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Debugging Debug

By Brian Bailey, Semiconductor Engineering

Can time spent in debug be reduced?

There appears to be an unwritten law about the time spent in debug-it is a constant.

It could be that all gains made by improvements in tools and methodologies are offset by increases in complexity, or that the debug process causes design teams to be more conservative. It could be that no matter how much time spent on debug, the only thing accomplished is to move bugs to places that are less damaging to the final product. Or maybe that the task requires an unusual degree of intuition plus logical thinking.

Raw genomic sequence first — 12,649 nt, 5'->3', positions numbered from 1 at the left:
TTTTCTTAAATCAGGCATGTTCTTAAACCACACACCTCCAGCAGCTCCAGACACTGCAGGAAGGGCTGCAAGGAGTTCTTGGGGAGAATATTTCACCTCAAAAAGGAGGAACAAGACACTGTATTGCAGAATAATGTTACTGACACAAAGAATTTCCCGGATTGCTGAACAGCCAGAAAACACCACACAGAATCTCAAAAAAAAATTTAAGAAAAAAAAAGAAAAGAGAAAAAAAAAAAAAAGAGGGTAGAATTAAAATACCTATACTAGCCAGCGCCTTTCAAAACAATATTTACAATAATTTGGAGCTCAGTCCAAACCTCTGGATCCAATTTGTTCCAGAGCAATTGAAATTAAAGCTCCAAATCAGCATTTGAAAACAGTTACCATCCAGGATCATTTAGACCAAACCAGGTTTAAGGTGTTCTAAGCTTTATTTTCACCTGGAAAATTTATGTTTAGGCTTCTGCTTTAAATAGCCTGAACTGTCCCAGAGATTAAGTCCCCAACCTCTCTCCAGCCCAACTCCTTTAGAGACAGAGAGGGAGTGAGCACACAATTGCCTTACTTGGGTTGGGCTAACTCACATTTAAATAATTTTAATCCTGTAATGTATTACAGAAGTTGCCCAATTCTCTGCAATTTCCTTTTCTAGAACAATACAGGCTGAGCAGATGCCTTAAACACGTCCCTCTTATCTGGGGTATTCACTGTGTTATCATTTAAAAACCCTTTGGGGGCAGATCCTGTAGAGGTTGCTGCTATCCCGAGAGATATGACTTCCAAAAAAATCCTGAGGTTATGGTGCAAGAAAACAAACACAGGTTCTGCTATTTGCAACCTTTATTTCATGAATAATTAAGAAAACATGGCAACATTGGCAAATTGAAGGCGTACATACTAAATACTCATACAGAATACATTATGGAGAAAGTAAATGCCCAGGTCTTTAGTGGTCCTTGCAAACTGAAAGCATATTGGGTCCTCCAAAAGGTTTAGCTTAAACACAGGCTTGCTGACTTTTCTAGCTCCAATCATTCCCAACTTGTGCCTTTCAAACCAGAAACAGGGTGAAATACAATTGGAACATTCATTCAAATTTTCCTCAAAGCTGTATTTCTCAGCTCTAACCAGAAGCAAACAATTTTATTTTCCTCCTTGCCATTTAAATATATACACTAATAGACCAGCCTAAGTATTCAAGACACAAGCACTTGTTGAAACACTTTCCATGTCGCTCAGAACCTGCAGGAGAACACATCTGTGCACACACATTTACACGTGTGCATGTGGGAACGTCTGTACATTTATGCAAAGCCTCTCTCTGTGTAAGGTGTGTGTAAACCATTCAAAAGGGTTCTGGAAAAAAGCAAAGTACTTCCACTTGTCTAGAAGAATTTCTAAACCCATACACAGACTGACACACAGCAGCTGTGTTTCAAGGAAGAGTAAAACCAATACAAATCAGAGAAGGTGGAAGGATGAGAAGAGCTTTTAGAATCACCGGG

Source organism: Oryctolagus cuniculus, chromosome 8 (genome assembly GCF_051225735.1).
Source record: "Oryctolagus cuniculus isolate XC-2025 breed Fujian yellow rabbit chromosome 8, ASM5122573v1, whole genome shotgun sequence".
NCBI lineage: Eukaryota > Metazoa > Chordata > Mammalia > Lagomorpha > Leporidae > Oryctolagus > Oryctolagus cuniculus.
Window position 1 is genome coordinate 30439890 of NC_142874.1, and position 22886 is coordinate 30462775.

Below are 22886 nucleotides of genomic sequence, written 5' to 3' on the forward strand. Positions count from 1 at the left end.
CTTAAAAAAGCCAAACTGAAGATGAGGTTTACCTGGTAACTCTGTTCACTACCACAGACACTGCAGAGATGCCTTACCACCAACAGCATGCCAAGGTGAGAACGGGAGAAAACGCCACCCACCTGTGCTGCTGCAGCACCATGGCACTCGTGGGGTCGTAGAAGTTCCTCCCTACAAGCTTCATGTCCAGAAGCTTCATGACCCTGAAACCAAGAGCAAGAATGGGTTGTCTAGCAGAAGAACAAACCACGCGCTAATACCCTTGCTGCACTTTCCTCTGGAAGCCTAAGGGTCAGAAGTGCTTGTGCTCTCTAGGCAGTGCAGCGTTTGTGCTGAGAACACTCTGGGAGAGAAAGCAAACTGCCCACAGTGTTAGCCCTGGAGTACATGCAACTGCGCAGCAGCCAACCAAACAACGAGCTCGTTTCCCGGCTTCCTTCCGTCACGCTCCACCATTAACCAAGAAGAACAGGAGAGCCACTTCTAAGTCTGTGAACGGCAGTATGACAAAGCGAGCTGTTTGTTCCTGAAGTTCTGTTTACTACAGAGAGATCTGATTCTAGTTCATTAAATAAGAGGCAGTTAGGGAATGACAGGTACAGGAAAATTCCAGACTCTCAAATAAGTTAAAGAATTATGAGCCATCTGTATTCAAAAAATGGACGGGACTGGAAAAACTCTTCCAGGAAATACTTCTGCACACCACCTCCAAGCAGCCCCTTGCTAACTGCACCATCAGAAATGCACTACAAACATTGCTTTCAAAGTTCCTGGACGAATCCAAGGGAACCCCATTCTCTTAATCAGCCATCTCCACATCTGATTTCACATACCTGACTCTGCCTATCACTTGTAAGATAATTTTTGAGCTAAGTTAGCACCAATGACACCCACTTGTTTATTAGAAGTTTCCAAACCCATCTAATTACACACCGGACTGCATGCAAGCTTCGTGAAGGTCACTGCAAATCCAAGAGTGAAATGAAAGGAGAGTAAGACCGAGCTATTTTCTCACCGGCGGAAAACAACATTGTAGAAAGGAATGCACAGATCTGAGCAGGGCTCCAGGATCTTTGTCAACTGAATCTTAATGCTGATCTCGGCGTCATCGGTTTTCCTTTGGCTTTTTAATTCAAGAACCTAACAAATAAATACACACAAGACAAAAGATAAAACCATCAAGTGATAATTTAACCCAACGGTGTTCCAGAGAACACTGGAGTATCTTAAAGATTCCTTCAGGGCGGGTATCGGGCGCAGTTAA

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It is better that bugs are never created. “Improvements can be made to debug, but a lot more must be done to avoid errors,” says Sergio Marchese, technical marketing manager for OneSpin Solutions. “When we fail with that, we need to be detecting errors sooner and in simpler contexts. Somewhat ironically, the good news is that safety and securityrequirements are indirectly forcing companies to take this direction.”

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